My guide stands in front of the hotel precisely on time to go to a tea restaurant. It is wonderful to see how tea is interwoven into life here. Tea: to drink, to use in cooking, even for ceremonies. In short, it is incorporated into everything.
It is Saturday and thus the restaurant is full of families who are enjoying meals together. We eat a huge pile of vegetables and noodles. Driver is pushing me hard to eat more. I ask my guide why she does that. Driver has a clear opinion about my figure, I am much too thin. She has set a goal to get me up to a goal weight in a week’s time. She keeps pinching me in my arms. Too thin and no muscles, she says. Ha ha. There we go again. We have a delicious dinner. Mixed in with the noodles is a kind of oil that is made from the pressed seeds of the tea shrub, it is flavourful and frequently used here.
Everywhere we walk in this area I smell flowers and I wonder where that comes from. I look around me and see it: The little flowers of the Osmanthus fill the streets with this amazing scent. They pluck these flowers and dry them together with Oolong tea so that the tea has Osmanthus flavor. I ask if they have this at the restaurant and they go right to work. I taste it and although I don’t like flowers in my tea, this is truly delicious! I need to consider adding this tea to the assortment but then naturally with a direct trade address. I ask at the restaurant where they get the tea and the flowers. She points to outside. I look and yes, there they have a tea shrubs and trees full of flowers against the mountains next to the restaurant. Ha ha. Seek and you shall find, sometimes closer than you expect! A minute later I walk between the tea bushes and there, on the sides, are large Osmanthus trees.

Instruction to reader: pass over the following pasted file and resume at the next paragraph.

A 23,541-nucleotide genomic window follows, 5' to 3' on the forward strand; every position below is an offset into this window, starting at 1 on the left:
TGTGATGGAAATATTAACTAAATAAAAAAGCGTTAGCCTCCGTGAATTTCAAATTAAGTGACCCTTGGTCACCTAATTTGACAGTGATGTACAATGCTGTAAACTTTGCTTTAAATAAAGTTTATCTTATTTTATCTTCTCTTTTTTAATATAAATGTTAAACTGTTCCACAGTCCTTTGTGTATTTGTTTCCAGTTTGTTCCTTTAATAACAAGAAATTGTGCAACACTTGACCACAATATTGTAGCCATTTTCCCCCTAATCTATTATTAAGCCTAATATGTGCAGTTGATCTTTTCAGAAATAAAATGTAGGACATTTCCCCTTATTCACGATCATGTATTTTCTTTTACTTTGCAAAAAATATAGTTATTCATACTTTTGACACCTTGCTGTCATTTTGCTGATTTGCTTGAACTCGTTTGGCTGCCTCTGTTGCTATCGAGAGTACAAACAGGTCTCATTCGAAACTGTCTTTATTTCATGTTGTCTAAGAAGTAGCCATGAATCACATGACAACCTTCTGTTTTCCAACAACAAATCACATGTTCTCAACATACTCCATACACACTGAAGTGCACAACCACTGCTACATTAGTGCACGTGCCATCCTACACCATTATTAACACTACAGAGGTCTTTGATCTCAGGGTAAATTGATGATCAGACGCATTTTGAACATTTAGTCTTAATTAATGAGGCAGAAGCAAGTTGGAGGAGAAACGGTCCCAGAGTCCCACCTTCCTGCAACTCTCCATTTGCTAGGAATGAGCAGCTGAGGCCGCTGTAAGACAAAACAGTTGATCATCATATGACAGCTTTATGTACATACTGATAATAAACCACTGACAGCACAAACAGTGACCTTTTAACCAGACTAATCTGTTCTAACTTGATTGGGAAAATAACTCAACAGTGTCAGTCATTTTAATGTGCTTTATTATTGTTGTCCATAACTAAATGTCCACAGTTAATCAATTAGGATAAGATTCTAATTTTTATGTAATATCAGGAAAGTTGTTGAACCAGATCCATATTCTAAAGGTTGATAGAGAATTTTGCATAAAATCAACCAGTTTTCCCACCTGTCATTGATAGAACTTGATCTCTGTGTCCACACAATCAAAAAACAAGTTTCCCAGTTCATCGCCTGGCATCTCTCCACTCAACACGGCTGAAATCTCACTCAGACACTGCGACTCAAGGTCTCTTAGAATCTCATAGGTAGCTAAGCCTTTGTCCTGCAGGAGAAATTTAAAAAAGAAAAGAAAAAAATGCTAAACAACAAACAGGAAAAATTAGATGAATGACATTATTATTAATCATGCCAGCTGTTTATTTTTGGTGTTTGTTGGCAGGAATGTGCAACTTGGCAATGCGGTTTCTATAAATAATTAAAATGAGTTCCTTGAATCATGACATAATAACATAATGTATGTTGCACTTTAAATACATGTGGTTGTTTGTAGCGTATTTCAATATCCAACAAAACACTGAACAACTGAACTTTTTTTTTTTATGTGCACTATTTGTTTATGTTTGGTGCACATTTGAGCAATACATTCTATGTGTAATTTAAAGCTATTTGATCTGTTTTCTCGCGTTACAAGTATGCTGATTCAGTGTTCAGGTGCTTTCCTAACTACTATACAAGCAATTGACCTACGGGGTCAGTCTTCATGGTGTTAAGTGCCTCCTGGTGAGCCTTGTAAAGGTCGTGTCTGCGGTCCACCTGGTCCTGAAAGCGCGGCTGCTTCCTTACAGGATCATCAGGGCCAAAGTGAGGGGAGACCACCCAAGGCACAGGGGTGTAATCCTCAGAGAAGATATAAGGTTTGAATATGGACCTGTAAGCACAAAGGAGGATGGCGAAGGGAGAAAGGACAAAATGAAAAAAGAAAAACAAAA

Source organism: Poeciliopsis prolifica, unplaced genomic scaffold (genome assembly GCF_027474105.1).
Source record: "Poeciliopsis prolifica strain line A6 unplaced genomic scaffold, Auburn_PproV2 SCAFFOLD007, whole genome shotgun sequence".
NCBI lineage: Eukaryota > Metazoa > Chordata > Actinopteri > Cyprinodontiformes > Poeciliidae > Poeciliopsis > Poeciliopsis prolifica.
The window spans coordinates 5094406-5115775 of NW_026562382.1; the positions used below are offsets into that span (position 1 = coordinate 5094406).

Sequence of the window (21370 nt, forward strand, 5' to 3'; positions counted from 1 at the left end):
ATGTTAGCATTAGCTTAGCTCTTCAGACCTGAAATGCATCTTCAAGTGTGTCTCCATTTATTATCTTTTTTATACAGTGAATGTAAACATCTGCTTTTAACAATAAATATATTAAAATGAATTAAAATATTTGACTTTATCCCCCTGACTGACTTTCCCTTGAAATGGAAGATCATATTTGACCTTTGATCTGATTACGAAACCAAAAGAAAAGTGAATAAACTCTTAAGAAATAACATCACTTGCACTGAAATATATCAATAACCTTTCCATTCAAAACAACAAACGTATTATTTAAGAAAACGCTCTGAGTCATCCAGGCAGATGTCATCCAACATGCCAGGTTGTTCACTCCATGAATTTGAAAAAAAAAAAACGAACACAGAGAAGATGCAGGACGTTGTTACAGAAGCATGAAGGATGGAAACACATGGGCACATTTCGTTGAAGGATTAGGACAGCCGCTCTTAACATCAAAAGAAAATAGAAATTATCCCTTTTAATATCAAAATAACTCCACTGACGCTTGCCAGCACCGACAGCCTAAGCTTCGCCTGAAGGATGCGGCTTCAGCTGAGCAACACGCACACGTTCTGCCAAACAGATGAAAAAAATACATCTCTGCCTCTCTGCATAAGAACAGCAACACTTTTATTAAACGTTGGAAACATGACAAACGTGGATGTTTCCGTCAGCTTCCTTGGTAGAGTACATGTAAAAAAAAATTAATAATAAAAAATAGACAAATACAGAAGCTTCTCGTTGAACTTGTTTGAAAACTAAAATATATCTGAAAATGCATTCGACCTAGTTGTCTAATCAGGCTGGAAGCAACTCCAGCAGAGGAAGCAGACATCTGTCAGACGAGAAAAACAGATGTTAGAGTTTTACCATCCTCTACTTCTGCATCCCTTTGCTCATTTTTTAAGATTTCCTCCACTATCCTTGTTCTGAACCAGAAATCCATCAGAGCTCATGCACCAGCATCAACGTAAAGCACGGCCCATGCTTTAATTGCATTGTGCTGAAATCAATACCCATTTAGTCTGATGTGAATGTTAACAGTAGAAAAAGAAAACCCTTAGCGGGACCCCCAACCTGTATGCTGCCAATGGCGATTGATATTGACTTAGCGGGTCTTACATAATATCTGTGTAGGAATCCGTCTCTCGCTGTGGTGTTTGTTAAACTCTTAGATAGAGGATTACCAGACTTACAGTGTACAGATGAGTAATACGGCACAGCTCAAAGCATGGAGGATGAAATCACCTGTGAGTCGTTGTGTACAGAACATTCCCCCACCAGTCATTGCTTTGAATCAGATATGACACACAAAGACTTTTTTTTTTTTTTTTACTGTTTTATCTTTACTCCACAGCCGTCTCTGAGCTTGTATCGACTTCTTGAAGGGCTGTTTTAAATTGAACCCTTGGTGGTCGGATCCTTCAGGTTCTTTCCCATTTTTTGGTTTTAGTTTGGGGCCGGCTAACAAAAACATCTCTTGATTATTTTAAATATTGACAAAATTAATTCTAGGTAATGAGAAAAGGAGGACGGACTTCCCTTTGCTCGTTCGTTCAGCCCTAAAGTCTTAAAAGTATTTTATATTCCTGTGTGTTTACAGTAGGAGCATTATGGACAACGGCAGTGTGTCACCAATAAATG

When we are done with our meal, we walk up a mountain, where a tea farmer I’d like to meet is located. This farmer wins many prizes and although that is here truly something, I am always primarily interested in tasting. An unassuming woman is waiting for us. The fields are spread in this area because they have different smaller plantations. The first harvests of the country are in and already dried. I get a tour of the mini factory. With pride they show me how they pluck and process tea in fifty-year-old baskets. These braided bamboo baskets have been in the family for years. This little company breathes tradition and the love of tea. They manage the whole process, from plucking to processing and packaging. We are invited to sit at the tea table and taste the new harvest. This modest woman can prepare remarkably beautiful and delicious tea and I am amazed. The small factory where we sit is only slightly lit and we are sitting on small stools. The space smells of tea and is now filled with a fresh, green fragrance from the new harvest that comes into contact with the water. I taste, and take notes. The lady shows photographs from the different plantations that they own and they all look beautiful. After a tasting and a short tour I decide to buy some tea from her and test this in the Netherlands. After extensive thanks and saying farewell we walk back to the car. Hidden beautiful tea places abound here. When you find them, it is truly worth the trouble.